Friday, May 25, 2012

What goes in the veggie patch this winter

Hi Girls and Guys,

Just because you can't grow your tomatoes anymore doesn't mean you can't grow anything. For the last couple of years I've been very lazy, leaving my veggie patch to become weed infested throughout the winter then spending a few day preparing it for the summer and letting it go again. Heres a list of things that will go great in your veggie patch over winter making it productive 12 months of the year!

[caption id="attachment_181" align="alignright" width="117"] Carrot - great with roasts, salads or in stew[/caption]

When it comes to the cooler months, and what to plant think of all your winter favourites! What goes well with a roast chicken or a leg of lamb??? Things like Broccoli, Cauliflower, Carrots, Broad Beans, Red Onions and all the different types of peas, snow peas, snap peas and podded peas.

But these aren’t the only herbs and veges that love the cooler months, don’t forget all your leafy vegetables such as Rainbow Chard, Spring Onions, Leeks, Beetroot, Kohlrabi, Cabbage and all the different Asian greens such as Pak Choy and Bok Choy. Lettuce loves winter too so maybe get experimental and try growing some Cos, Mini Cos, Varying colours of Coral and Butterhead and my favourite the peppery taste of Rocket!

[caption id="attachment_180" align="alignleft" width="150"] Its all the colours of the rainbow with Rainbow Chard[/caption]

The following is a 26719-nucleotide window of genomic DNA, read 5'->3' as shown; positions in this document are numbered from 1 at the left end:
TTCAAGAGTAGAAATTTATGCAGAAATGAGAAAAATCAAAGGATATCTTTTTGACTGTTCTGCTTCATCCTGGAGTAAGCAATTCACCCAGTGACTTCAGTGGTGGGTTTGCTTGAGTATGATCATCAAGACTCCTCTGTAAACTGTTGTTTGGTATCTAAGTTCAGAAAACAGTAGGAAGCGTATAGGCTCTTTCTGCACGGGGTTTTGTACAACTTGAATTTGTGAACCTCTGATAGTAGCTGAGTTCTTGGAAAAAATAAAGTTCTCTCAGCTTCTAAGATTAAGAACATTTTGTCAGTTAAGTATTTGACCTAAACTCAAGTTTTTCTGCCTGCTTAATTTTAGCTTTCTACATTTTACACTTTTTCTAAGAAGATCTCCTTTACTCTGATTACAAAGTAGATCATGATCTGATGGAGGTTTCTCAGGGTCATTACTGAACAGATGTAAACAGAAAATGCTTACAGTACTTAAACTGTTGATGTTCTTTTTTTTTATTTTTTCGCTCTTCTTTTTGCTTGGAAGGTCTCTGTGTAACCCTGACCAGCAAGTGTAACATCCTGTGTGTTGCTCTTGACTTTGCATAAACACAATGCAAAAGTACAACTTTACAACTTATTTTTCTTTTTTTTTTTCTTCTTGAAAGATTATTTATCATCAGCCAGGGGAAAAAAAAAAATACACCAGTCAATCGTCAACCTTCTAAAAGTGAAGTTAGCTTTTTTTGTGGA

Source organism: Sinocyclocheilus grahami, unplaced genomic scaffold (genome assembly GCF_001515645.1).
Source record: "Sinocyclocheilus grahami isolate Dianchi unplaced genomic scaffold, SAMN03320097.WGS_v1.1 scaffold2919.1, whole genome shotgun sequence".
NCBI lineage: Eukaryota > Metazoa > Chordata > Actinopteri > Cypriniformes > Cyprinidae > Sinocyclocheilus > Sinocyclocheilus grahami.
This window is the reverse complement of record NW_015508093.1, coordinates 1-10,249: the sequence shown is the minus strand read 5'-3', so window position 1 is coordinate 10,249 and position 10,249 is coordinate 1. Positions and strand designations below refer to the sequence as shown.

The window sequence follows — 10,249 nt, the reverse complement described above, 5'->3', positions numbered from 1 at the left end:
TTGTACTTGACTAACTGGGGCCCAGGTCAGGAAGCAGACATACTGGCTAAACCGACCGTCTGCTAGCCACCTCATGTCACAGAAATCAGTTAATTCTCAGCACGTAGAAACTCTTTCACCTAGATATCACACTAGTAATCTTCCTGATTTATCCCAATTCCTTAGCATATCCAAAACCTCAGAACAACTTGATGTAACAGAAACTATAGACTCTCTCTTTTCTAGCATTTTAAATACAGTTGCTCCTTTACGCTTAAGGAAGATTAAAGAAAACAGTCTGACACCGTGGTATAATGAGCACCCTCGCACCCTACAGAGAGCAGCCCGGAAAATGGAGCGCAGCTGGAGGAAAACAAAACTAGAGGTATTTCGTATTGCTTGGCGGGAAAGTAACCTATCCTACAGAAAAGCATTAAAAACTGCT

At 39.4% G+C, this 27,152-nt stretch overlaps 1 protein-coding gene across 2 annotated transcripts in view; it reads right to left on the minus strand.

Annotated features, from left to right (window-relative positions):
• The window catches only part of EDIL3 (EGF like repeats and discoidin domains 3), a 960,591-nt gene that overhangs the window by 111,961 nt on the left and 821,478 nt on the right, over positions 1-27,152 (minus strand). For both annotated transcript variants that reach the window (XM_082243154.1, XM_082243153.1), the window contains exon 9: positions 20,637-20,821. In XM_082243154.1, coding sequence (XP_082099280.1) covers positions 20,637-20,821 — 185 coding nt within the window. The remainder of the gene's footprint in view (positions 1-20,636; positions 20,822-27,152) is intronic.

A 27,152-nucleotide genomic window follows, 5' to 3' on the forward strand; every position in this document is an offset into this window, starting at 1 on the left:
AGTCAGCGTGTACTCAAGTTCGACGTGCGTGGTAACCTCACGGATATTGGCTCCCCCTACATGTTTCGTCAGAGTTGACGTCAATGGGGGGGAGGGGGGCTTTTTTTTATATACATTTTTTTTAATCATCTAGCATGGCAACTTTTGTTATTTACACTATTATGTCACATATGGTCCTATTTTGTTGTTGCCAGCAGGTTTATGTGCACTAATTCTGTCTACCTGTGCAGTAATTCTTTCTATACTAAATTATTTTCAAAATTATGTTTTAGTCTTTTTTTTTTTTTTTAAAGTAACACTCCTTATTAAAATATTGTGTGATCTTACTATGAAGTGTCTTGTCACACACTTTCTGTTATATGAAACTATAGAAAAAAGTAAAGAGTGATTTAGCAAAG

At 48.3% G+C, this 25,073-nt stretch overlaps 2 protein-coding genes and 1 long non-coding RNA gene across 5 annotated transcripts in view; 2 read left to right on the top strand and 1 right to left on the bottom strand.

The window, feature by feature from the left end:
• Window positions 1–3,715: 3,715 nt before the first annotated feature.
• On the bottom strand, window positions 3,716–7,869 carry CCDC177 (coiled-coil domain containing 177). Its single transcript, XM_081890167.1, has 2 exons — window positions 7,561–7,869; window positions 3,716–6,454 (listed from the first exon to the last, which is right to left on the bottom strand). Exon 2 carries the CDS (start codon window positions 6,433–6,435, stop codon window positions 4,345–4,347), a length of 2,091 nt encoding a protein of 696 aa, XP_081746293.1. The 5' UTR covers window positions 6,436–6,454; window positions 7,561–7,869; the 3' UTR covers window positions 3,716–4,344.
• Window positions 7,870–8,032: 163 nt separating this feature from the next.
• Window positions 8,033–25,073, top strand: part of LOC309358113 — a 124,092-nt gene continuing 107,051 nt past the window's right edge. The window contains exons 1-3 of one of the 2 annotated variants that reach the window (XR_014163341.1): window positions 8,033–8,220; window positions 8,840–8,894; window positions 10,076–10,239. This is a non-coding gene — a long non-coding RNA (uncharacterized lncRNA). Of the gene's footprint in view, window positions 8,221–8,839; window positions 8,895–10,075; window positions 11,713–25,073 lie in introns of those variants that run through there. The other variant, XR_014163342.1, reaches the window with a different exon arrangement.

Garlic bulbs are a good idea to plant if you use a lot of garlic in the kitchen amongst Bolognese or over your Prawns split the bulb into individual cloves and they should be ready for harvest late spring early summer look for the foliage dying back and remember to keep the biggest and best one to replant next year!

Herbs can be hit and miss over the cooler months with cold wet feet and cold nights sounding the death kneel for herbs such as most basil’s (perennial and greek will still grow okay but lack the flavoursome punch of sweet basil) and others such as oregano, BUT maybe try growing Chervil, Fennel and now is the best time to grow the sometimes troublesome Coriander.

Many of these winter favourites now are available in dwarf varieties as well for those of you who are planting in smaller garden beds or in pots on balconies or for the adventurous using them in a wall gardens!

[caption id="attachment_179" align="alignright" width="112"] Don't forget the Seasol[/caption]

As its cools you may want to also think of using a liquid food to fertilize as it is available for the plants to use straight away. It is also a good idea to apply it over the foliage of the plants and at the same time mixing your liquid foods with seasol (a plant tonic) to increase pest and disease resistance!

On the topic of pest and diseases over winter you may want to keep an eye out for snails, slugs and caterpillars. For the slugs and snails a liberal sprinkling of snail bait (available now in child and pet friendly forms) or for those of you who use pots using a copper barrier tape around the top of the pot will stop the pesky buggers from getting in their. For your caterpillars, aphids and other insects that appear in the garden over winter try using a natural pyrethrum spray, which is made from the pyrethrum daisy and is safe for us, but will stop them dead!

Until next time happy gardening and happy eating


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